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'Hocus-Pocus Process': Pelosi Drug Pricing Bill Criticized for Going Too Easy on Big Pharma

"They need to do more."

Nancy Pelosi speaking with the public in Phoenix, February 8, 2018.

Nancy Pelosi speaking with the public in Phoenix, Arizona, February 8, 2018. (Photo: Gage Skidmore, Flickr)

Divisions in the Democratic House caucus over healthcare continued to deepen this week when the party's leader, Speaker Nancy Pelosi, informed members that drug pricing legislation will be designed to go easy on big pharma. 

The new proposal, which Pelosi worked out with President Donald Trump, appears aimed at incremental change to the drug pricing system rather than the kind of relief health activists have been clamoring for over the past year. 

"It creates this hocus-pocus process that isn't going to lower prescription drug prices," John Hassell, the national director of advocacy for advocacy group the AIDS Healthcare Foundation, told HuffPost. "It's going to nickel and dime it on the sides."

A Thursday evening in-depth HuffPost report on the bill lays out the legislation's scope—such as it is. The plan calls for allowing the secretary of health and human services to negotiate with drug companies for lower drug prices. Should the companies and secretary fail to reach an agreement, the Government Accountability Office is empowered to take over and set a price that aligns with how much the drugs go for overseas. 

Per HuffPost:

The Department of Health and Human Services would be required to negotiate on at least 25 drugs each year, and companies that refused to participate would be slapped with a tax equal to 50 percent of their prior year's sales of the drug. Prices on all drugs covered under Medicare Parts B and D could not be increased going forward, and any company that still did so would have 100% of the price hike taxed away.

The HuffPost report comes more than two weeks after a Mother Jones piece that featured progressives wondering why there was even a debate over whether to "throw down" on drug prices.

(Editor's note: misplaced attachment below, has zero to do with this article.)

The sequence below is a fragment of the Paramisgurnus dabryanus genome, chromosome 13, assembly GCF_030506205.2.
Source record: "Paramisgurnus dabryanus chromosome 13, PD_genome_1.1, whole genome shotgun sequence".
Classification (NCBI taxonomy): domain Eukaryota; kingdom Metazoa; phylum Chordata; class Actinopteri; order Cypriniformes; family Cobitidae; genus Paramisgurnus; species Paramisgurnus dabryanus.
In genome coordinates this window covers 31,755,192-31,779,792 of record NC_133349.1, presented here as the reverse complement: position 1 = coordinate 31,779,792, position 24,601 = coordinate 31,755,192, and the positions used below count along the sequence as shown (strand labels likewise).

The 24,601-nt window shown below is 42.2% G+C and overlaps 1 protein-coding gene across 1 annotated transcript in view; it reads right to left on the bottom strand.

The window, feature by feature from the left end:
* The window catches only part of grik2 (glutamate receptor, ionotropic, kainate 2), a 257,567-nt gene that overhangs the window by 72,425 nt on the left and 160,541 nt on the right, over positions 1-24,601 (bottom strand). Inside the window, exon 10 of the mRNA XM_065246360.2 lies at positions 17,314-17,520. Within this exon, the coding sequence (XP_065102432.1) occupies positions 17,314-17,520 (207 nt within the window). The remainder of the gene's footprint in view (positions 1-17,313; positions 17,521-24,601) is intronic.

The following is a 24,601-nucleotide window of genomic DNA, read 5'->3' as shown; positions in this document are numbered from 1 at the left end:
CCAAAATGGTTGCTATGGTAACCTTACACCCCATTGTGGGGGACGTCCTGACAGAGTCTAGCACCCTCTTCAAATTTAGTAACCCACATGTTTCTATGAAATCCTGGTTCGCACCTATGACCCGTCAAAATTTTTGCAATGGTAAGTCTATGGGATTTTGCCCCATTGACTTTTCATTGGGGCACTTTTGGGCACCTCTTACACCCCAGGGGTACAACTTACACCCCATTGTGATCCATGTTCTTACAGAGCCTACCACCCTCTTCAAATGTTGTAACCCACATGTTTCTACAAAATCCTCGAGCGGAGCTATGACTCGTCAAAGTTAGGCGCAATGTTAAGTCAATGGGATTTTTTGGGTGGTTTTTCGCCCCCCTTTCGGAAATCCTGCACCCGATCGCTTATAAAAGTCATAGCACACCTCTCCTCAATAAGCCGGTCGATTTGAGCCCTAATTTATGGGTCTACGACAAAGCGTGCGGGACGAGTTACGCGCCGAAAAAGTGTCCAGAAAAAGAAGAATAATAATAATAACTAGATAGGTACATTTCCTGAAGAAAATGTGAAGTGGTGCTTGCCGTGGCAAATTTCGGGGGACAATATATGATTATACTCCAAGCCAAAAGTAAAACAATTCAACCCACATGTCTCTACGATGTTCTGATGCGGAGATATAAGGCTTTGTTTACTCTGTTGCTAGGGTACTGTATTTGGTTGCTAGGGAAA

"We're at the point where a deal is getting made on drug pricing, and this bill is the one that is progressive, bold, and has a huge amount of support," an aide to a member of the Congressional Progressive Caucus (CPC) told Mother Jones. "This is the moment to throw down."

The plan may be dead on arrival anyway—reporting from The Hill Friday claims that the current feud between the president and the speaker may be fatal to the proposal. In a statement, Pelosi spokesman Henry Connelly said that the speaker would continue fighting for drug pricing changes. 

"House Democrats are determined to advance bold, tough legislation to lower prescription drug prices, and we are moving forward no matter what this White House does," said Connelly.


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In April, journalist David Dayen reported in The Intercept that Pelosi's views on drug pricing were being influenced by her advisor Wendell Primus, a pharmaceutical industry advocate, emphasizing the outsized influence of powerful drug interests on the Speaker.

According to Dayen, Pelosi told her caucus briefly about the plan on Wednesday as part of a meeting that was called to focus on issues around impeaching the president and administration misbehavior.

"I was told she unveiled this at a caucus meeting, on the SAME DAY that Trump stormed out of the White House on her, by reading it off a piece of paper and taking no questions," Dayen said in an email. 

Critics of the Pelosi plan HuffPost spoke to called the proposal insufficient and said it doesn't cover enough drugs. And, as HuffPost pointed out, there's no way to ensure that the government will act on behalf of consumers. 

"There is also nothing as yet to prevent HHS from simply negotiating bad deals that do not meaningfully lower drug prices," said HuffPost.

Members of the House Congressional Progressive Caucus (CPC), which pushed for more comprehensive drug pricing reforms, were largely silent on the bill. 

But activists like Public Citizen's Access to Medicines' Steven Knievel, were not. A drug pricing program that only takes care of 25 drugs a year, Knievel said, is unacceptable. 

"They need to do more," said Knievel. "Our demand is to do all drugs."

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